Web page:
Supreme Court rules in favor of KS in Kahler case
In a Kansas case in which James Kraig Kahler was sentenced to death in the fatal shootings of four members of his family, the U.S. Supreme Court ruled Monday that states can block defendants from making an insanity plea without violating the their rights.
The Supreme Court justices voted 6-3.
Kahler received the death penalty in the killings of his estranged wife, two teenage daughters, and his wife's grandmother.
Kahler was sentenced to death in Osage County District Court following a lengthy trial. Two shooting victims survived long enough to identify the man who used a rifle to shoot the victims. The two identified Kahler as the gunman.
Kahler had wanted to use a insanity defense, but Kansas is one of four states that eliminated a defendant's ability to plead not guilty by reason of insanity.
The other three states are Idaho, Montana and Utah, and Alaska limits the insanity defense.
The Supreme Court ruling could prompt states to toughen standards for defendants who wish to plead not guilty by reason of insanity.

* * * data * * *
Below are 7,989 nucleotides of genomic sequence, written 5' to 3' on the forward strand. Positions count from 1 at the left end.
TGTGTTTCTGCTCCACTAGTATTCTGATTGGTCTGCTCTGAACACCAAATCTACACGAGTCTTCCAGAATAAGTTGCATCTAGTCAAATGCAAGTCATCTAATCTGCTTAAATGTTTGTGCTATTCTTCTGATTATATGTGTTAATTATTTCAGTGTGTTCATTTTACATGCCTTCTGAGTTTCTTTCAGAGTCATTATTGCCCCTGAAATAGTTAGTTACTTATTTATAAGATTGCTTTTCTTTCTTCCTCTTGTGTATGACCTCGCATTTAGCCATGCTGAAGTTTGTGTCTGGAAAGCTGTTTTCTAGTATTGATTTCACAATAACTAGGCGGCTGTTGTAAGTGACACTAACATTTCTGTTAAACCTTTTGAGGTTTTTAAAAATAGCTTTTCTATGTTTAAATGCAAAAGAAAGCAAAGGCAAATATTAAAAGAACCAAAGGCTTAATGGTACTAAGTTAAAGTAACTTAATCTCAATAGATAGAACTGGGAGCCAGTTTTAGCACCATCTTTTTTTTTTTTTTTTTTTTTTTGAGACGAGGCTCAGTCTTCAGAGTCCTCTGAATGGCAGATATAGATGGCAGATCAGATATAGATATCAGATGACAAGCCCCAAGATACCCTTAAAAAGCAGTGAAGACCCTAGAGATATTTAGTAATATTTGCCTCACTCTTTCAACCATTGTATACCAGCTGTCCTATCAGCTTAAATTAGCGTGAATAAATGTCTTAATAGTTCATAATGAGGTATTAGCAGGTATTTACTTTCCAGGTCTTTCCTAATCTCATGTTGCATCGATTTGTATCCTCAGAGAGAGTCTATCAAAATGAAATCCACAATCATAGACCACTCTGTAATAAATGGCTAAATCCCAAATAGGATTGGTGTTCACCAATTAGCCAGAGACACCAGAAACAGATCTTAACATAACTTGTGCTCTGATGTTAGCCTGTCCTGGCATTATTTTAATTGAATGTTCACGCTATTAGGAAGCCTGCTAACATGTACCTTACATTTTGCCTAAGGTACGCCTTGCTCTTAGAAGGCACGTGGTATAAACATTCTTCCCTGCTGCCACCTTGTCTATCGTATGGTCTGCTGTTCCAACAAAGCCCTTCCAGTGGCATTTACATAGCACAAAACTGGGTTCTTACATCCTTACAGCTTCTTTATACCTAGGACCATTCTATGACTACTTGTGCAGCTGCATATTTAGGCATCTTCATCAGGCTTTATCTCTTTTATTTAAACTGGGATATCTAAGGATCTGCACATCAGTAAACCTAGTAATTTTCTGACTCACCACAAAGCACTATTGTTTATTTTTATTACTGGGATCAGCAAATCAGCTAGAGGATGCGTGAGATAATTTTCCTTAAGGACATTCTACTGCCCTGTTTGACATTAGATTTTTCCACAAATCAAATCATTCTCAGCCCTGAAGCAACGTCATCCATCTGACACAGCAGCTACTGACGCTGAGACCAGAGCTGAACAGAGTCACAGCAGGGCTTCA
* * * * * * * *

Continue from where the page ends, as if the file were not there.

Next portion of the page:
"Kansas takes account of mental health at both trial and sentencing," Justice Elena Kagan wrote, upholding a Kansas Supreme Court ruling.
"That choice is for Kansas to make -- and, if it wishes, to remake and remake again as the future unfolds," Kagan wrote.
Kansas "has eliminated the core of a defense that has existed for centuries: that the defendant, due to mental illness, lacked the mental capaicity necessary for his conduct to be considered morally blameworthy," Justice Stephen Breyer wrote in opposition to the majority ruling.
Kahler was sentenced to death on October 11, 2011, which ordered that Kahler receive a lethal injection.
Kahler was convicted of capital murder of Karen Kahler, 44, the defendant's former estranged wife; daughters Emily, 18, and Lauren, 16; and Dorothy Wight, 89, Karen's grandmother.
Kahler's son, Sean, who was 10 at the time, was the sole survivor in the house where the other four were slain.
Kahler's defense attorneys asked that he receive a life sentence.
The four victims were fatally shot in November 2009 in Burlingame, which is about 30 miles southwest of Topeka.